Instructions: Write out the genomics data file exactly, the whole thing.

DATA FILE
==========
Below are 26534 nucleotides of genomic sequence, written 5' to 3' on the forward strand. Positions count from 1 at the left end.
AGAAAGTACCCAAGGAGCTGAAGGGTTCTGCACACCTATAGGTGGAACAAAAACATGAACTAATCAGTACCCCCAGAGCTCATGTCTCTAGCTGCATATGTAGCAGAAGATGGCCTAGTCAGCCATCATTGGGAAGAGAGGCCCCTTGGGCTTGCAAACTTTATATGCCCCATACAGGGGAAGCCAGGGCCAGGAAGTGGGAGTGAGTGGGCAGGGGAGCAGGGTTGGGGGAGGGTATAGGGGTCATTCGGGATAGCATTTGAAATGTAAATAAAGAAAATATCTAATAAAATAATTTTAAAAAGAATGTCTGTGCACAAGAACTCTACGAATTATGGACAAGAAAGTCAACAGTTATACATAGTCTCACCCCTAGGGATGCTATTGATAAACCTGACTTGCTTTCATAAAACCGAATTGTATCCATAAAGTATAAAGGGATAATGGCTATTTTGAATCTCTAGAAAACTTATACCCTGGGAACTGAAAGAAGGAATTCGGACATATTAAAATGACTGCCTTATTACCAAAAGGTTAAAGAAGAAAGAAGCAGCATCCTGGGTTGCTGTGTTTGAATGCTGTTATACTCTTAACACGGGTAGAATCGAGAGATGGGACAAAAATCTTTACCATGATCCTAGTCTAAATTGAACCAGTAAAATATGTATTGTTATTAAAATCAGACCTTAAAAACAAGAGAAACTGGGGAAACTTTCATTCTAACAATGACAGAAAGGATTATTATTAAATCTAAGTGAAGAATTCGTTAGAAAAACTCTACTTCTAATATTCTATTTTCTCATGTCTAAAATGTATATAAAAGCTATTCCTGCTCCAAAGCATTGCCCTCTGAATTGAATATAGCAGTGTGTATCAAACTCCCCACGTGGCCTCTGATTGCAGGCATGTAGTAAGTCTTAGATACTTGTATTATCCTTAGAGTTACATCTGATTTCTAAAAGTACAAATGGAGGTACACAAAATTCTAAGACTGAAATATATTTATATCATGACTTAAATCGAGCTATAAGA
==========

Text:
Below are 26534 nucleotides of genomic sequence, written 5' to 3' on the forward strand. Positions count from 1 at the left end.
AGAAAGTACCCAAGGAGCTGAAGGGTTCTGCACACCTATAGGTGGAACAAAAACATGAACTAATCAGTACCCCCAGAGCTCATGTCTCTAGCTGCATATGTAGCAGAAGATGGCCTAGTCAGCCATCATTGGGAAGAGAGGCCCCTTGGGCTTGCAAACTTTATATGCCCCATACAGGGGAAGCCAGGGCCAGGAAGTGGGAGTGAGTGGGCAGGGGAGCAGGGTTGGGGGAGGGTATAGGGGTCATTCGGGATAGCATTTGAAATGTAAATAAAGAAAATATCTAATAAAATAATTTTAAAAAGAATGTCTGTGCACAAGAACTCTACGAATTATGGACAAGAAAGTCAACAGTTATACATAGTCTCACCCCTAGGGATGCTATTGATAAACCTGACTTGCTTTCATAAAACCGAATTGTATCCATAAAGTATAAAGGGATAATGGCTATTTTGAATCTCTAGAAAACTTATACCCTGGGAACTGAAAGAAGGAATTCGGACATATTAAAATGACTGCCTTATTACCAAAAGGTTAAAGAAGAAAGAAGCAGCATCCTGGGTTGCTGTGTTTGAATGCTGTTATACTCTTAACACGGGTAGAATCGAGAGATGGGACAAAAATCTTTACCATGATCCTAGTCTAAATTGAACCAGTAAAATATGTATTGTTATTAAAATCAGACCTTAAAAACAAGAGAAACTGGGGAAACTTTCATTCTAACAATGACAGAAAGGATTATTATTAAATCTAAGTGAAGAATTCGTTAGAAAAACTCTACTTCTAATATTCTATTTTCTCATGTCTAAAATGTATATAAAAGCTATTCCTGCTCCAAAGCATTGCCCTCTGAATTGAATATAGCAGTGTGTATCAAACTCCCCACGTGGCCTCTGATTGCAGGCATGTAGTAAGTCTTAGATACTTGTATTATCCTTAGAGTTACATCTGATTTCTAAAAGTACAAATGGAGGTACACAAAATTCTAAGACTGAAATATATTTATATCATGACTTAAATCGAGCTATAAGA